Are you playful? The tiny purses of the Regency are! They’re a flexible accessory, with plenty of room to play when selecting or making one. A cute little drawstring bag similar to Regency museum pieces isn’t hard to find, but if none can be procured to suit your taste, they’re not complicated to make for under $10.
In perusing the various fabrics and designs of museum photos of purses from the first 20 or so years of the 19th century, I realized the brocades, embroidery, and silks of modern throw pillows had amounts and type of fabric to suit re-purposing/upcycling into reticules. Decorative cushion covers run from $1.99 to $7.99 at thrift stores. The most common size is 17” square.
Cushion covers come with two layers, sometimes in pairs, often feature attractive trim and, depending on the shape desired, they’re partly sewn. From there, I came up with designs to maximize the fabric, and discovered that up to four reticules could come from one 17” square or larger cushion cover! I have several designs to share, and they could inspire you to use your cover for your own unique reticule.
Now, I know you don’t need so many reticules! You can make just one, or you can give the extras as gifts. Even friends who don’t dress up for Regency events will like them as an evening purse, to store lingerie or jewelry, or to fill with lavender for a closet or drawer scent.
It’s important to consider your final design when you purchase the cushion cover. Many have directional fabric; are made in multiple panels, with different motifs in each; or have modern themes that don’t suit a reticule. The buyer must pick and choose.
• For $1.99 at WiN (Women in Need Vintage and Thrift Store), I got a 17” silk dupione cushion cover with a beaded fringe—plastic, but I think it looks enough like glass beads.
• A 16” square gold damask polyester cushion was $2.99 at Value Village, and it looks rich enough to be silk. There’s no edge trim.
• The most expensive cushion was $3.99 at Value Village, a 17” red brocade with pink and yellow roses in the centre field and in a square around it, with multi-coloured bands on each side. It also has a pink corded edge sewn in without the benefit of an attached tab.
Lining the reticule is optional, but may be preferable if it’s a light fabric. I lucked into finding a cream satin pillow sham that has potential to line up to six reticules.
I’ve designed five pages of patterns, to come up with eight different reticules, and potential to modify them with scallops makes even more possibilities! In addition to instructions for each design, I also have instructions for adding lining, cording, trim, and tassels.
The Designs (click on thumbnails for larger views of the museum Regency examples)
Square or rectangular reticules can be made from any cushion cover with dimensions starting at 14” for two side-by-side, and the maximum length that works without wasting fabric is 24”. There is no pattern sheet for these, but there will be instructions.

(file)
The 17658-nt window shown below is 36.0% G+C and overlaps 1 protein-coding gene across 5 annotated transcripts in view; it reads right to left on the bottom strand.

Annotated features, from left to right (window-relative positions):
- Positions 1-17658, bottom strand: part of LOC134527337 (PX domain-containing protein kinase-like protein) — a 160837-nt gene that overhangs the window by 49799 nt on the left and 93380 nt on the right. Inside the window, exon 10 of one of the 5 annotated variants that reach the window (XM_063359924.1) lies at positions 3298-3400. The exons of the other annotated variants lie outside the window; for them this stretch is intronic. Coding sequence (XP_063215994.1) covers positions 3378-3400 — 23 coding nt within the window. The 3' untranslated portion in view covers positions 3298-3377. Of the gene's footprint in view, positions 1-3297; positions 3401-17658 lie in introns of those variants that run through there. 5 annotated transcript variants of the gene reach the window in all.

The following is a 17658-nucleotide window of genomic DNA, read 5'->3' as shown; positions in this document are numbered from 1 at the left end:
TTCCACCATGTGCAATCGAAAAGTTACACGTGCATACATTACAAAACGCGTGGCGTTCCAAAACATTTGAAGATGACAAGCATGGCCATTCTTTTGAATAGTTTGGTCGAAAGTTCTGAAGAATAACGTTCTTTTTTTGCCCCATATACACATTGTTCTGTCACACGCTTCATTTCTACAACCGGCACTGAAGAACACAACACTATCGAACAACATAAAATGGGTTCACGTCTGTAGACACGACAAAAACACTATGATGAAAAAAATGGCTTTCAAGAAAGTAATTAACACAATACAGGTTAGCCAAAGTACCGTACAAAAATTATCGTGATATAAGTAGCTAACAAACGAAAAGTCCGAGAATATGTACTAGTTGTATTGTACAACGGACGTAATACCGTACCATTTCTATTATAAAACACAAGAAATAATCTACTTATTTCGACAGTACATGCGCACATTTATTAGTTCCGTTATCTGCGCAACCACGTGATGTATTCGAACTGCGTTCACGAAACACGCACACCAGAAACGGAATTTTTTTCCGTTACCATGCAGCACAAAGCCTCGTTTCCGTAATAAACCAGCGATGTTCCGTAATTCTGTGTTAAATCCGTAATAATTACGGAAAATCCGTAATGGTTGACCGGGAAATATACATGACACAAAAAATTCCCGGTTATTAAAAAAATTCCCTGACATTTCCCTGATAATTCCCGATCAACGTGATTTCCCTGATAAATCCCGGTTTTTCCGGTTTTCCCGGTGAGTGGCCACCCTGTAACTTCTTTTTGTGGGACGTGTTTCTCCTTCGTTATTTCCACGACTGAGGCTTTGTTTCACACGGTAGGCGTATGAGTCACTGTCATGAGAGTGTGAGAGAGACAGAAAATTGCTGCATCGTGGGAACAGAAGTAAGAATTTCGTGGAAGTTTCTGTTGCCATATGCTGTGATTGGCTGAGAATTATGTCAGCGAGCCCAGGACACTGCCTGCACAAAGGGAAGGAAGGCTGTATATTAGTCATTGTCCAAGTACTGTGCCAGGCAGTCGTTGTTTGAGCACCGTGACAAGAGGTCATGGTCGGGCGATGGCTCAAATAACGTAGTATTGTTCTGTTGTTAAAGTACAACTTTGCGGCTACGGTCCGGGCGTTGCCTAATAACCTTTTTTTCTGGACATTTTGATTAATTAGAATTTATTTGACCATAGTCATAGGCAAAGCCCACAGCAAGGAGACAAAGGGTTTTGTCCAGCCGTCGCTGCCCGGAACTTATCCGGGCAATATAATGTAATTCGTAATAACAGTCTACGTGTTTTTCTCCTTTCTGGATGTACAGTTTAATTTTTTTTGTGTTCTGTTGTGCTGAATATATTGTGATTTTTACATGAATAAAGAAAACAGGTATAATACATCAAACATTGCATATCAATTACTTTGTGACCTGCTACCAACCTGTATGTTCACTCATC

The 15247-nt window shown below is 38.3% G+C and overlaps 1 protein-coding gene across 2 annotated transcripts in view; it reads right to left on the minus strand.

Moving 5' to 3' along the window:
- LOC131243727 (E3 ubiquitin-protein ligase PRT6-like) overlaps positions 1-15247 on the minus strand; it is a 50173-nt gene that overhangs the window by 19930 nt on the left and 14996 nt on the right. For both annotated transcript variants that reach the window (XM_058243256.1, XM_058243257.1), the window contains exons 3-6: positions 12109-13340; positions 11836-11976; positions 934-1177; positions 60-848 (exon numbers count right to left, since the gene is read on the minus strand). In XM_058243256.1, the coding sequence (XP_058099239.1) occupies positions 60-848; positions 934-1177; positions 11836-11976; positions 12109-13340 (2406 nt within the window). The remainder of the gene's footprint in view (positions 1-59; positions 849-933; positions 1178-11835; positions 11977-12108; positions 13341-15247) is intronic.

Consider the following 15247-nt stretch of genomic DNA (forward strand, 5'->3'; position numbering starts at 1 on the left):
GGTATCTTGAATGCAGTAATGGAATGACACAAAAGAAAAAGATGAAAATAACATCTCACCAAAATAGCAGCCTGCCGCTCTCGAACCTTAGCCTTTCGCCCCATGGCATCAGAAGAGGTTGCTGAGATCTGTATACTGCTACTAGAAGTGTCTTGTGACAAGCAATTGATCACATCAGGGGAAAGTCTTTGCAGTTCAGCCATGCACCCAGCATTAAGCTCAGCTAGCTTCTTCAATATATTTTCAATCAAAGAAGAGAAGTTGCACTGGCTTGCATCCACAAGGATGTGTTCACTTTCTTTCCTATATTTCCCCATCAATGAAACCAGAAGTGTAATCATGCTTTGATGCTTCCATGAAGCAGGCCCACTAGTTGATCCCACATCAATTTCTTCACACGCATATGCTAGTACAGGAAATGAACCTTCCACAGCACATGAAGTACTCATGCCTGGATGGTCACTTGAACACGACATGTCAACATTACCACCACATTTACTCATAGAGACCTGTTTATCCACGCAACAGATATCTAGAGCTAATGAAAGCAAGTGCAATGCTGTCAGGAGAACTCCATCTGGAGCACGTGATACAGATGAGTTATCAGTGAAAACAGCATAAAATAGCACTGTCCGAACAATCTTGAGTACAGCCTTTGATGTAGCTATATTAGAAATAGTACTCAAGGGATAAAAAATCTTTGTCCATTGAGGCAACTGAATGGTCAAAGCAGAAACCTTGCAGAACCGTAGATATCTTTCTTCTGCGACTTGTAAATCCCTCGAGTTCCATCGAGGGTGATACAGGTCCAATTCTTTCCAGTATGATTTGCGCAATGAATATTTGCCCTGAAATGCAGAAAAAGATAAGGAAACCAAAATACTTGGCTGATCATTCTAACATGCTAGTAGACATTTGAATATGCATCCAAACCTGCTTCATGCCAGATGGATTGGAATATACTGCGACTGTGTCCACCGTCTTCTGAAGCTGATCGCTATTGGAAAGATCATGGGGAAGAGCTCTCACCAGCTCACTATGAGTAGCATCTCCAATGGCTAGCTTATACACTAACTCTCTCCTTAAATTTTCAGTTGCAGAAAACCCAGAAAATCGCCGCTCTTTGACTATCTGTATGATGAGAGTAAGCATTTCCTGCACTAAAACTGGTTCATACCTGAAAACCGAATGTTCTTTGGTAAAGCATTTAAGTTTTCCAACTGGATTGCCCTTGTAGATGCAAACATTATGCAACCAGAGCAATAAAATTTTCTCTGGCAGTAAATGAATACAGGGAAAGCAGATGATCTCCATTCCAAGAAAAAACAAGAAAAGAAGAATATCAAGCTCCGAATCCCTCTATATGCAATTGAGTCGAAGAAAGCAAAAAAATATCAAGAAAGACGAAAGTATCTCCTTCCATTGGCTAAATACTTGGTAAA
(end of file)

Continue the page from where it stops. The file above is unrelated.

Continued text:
Reticule Designs 1 through 4 are on two pages, with instructions. They are nice for cushion covers that have a running trim along the edges, be it fringe (including tassel fringe or ball fringe) hanging bead work, piping, or braid, though all designs work with any kind of cover. Reticule 3 is especially good for piping or braid.
Designs 2 and 4 are smaller, and would benefit from a lining, so the top would not have to overlap to make the sleeve for the drawstring—we’ll see an example. The Envelope Reticule (#2) is my own original design. It’s Regency-appropriate and unique.
The patterns can be modified, for example, scalloped edges can be added to designs 1 and 3, tassels sewn into the seams at the points. The folded end finish directions of Reticules 2 and 4 will make these scalloped reticules close in looks to the museum examples.
One of the most common styles of reticules seen in the Regency is a three-sided version of the above, and instructions are included with the pattern for #3 and #4. A large cushion cover with a plain back is best for this design.
Design #6 is ideal for a cushion cover with a regular banded design making square interior frames on the sides, and preferably also a corded or piped edge. It can be made with either same both sides or one-side finished cushion covers. The finished reticule looks similar to the one on the left. Depending on size, a nice central field design on the cushion could make another reticule.
There are two patterns for Petal Top Reticules, which work well with cushion covers with a corded or piped edge and some motif of interest near the corners. Both of these work better if the back panel is a plain/lining material rather than matching the front side.
The inspiration museum designs show one where two matched cushion covers would be needed to make 6 petals for Petal Reticule #1.
A long Petal Reticule or three-sided Reticule #1, with sharp scallops cut in the sides can look like a Pineapple Reticule (right), which were very popular.
No-sew tape can be used to make the reticules, but some seams should be reinforced with hand stitching and bias tape, and no-sew tape is hard to use on curves. The beginner sewer will find it takes less time and may be easier to sew the short, straight seams.
A mock-up is shown for the most straightforward design: the square reticule. The option of tassels or fringe is shown, as well as a geometric design on the side, made with cording. You can see what beads would look like on the drawstrings.
The dahlia and marigolds are from my garden, in one of Grandma Lauder’s pinwheel crystal vases. I was dead-heading and awkwardly lopped off a few fresh flowers, so I kept them!
There are far more reticule designs in museums, many more complicated than these simple ones, made by up-cycling an item that’s no longer stylish for its original intent!
NEXT POST: Some examples of assembly of these reticules, and the patterns.